As more people in the U.S. are carrying concealed in more places, it seems there are a few points of gun shop etiquette that need some emphasizing.
No matter how many gun classes and self-defense courses you’ve taken, there’s not really a class that explains exactly how to behave in a gun shop so as to not give the folks who work there a heart attack.
Of course, following the four rules of gun safety is a big part of it—and it’s important to remember those rules and the rules of concealed carry don’t go out the window when you go through the gun shop doors.
The video above from Top Guns gets a few pet peeves that make gun shop workers’ eyes twitch at the corner a bit—namely, people walking into a gun shop with not only a loaded firearm, but with the gun in their hands.
The first “hapless customer” in the video comes in with a rifle, magazine in the mag well, walks up to the counter, and assures the clerk he just cleared the gun before handing it to her. Of course, in the staged incident, the woman behind the counter ejects a live round after he hands it to her, but this happens for real in gun shops way too often.
“An issue that’s kind of present in gun shops across the U.S. but it doesn’t get discussed quite enough. That’s the issue of people coming in with loaded weapons,” says Steve from Top Guns in the video.
This is something that just should not happen. If you are going to bring a long gun into a gun shop to ask a question about it, have a gunsmith look at something, test out an accessory, or to bring it in for service, it should be cleared and triple checked, and then placed in a gun case, soft or hard with the action open and a chamber flag of some kind inserted (you can make one in literally 2 seconds from a zip tie) into the chamber. If the magazine can be removed, keep it removed after you clear the gun.
When you get to the shop, put the gun case on the counter with the muzzle end pointing in a safe direction and open it, letting the clerk see the chamber before they pick it up to manually check and clear the firearm.
Why all this? Because, aside from basic safety, there’s no guarantee you’re going to get a competent clerk who will be sure to clear the gun you hand them if you haven’t, or you might be part of that 10 minutes the clerk zones out that day, and why take the chance? And also, do you really want to know what it feels like to be standing at the gun counter as the round you left in the chamber hits the floor?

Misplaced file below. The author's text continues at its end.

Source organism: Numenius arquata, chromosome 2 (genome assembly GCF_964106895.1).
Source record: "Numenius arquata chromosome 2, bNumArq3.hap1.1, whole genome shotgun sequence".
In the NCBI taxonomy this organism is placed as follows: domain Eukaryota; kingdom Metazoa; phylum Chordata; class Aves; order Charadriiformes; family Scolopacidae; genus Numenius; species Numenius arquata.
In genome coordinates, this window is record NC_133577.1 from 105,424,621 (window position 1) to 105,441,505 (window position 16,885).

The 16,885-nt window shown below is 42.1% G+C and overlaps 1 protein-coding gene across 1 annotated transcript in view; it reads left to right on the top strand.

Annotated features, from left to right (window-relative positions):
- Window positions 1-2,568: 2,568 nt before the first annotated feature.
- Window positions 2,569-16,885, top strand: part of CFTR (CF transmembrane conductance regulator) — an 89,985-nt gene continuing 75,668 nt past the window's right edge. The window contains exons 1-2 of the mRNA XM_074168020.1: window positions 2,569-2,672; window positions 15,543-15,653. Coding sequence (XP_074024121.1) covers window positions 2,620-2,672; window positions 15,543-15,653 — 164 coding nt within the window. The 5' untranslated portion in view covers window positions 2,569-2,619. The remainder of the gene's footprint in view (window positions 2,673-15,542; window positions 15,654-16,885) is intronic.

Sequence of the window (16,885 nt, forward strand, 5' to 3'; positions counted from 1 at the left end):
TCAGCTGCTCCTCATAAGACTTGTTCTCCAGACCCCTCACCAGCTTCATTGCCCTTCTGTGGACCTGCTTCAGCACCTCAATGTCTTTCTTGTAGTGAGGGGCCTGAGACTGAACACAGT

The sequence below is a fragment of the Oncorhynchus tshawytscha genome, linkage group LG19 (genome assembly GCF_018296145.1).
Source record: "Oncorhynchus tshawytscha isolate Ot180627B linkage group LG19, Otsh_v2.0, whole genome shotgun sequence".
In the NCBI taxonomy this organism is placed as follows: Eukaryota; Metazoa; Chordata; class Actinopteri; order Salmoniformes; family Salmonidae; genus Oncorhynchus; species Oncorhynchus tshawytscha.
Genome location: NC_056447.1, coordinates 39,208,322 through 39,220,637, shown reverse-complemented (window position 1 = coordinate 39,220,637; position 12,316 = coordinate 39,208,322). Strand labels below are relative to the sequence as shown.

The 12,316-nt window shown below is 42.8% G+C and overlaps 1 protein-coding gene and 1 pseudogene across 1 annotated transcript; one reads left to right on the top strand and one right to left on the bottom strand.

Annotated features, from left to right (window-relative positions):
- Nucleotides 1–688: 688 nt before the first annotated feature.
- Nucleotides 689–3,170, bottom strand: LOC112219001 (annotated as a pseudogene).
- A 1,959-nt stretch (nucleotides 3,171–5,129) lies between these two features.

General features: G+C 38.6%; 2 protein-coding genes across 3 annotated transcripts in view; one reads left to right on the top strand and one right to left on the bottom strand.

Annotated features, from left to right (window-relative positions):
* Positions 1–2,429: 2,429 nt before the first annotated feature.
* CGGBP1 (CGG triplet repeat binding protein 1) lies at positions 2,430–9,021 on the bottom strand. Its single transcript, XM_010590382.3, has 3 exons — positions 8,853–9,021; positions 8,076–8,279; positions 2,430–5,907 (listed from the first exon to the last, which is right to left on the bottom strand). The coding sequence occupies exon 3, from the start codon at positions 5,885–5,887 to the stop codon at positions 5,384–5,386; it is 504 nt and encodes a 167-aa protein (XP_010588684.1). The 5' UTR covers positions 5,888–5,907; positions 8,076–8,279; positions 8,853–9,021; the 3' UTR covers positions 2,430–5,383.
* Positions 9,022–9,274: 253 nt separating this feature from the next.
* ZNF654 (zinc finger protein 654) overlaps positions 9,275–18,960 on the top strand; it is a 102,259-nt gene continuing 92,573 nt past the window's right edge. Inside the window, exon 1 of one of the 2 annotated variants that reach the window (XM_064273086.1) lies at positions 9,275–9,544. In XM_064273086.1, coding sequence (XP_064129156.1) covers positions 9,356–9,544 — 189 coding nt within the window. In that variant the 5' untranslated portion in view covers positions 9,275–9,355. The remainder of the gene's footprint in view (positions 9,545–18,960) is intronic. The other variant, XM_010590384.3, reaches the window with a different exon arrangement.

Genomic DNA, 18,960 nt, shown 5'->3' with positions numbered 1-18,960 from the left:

This oft-watched video shows one of the worst things that can happen when someone is handed a gun that they don’t know is loaded—and it can even happen to a police officers:
In the video from Top Guns, Steve says loaded weapons are too frequently passed across his counter.
“We’ve actually started a collection in the past two or three weeks,..rounds that have popped out of someone’s chamber,” he said, showing off a plastic container with about a dozen loose cartridges in it. “We wanted to bring it up and show people how important it is.”
The other two staged incidents from the video are particularly relevant to people who carry every day. They depict a concealed carrier saying he has a question about his gun, which he then proceeds to unholster to show the clerk as he steps up to the counter. One time, he muzzles her with his loaded gun (an orange plastic gun is standing in), and the other time, he hands the clerk a loaded pistol he pulls from his holster, which she then clears.
“It’s not that we would ever discourage anyone from carrying a loaded weapon, in fact we encourage anyone who is licensed and legal to carry and is responsible to carry their weapon,” Steve says. “However the issue becomes when they decide to pull it out and really not for a good reason. The only reason you should be pulling your weapon out, really anywhere, in particular a gun shop, is if you’re saving someone’s life.”
Again, if you’re planning to head to the shop to get something done to your regular carry gun, carry something else that day, and bring the triple-checked and cleared gun to the counter in a plastic or soft-sided pistol case with the magazine removed and the action locked open or a chamber flag in the barrel in the case of a revolver.
In the video, Jennifer, who has only been working at the store for about a year, says she’s seen people pull out their loaded carry firearm in the shop and even sweep her with their muzzle more than once a week.
“We would say this is a rule that applies to everyone across the board, because accidents happen, no matter how much training you’ve had,” Steve says.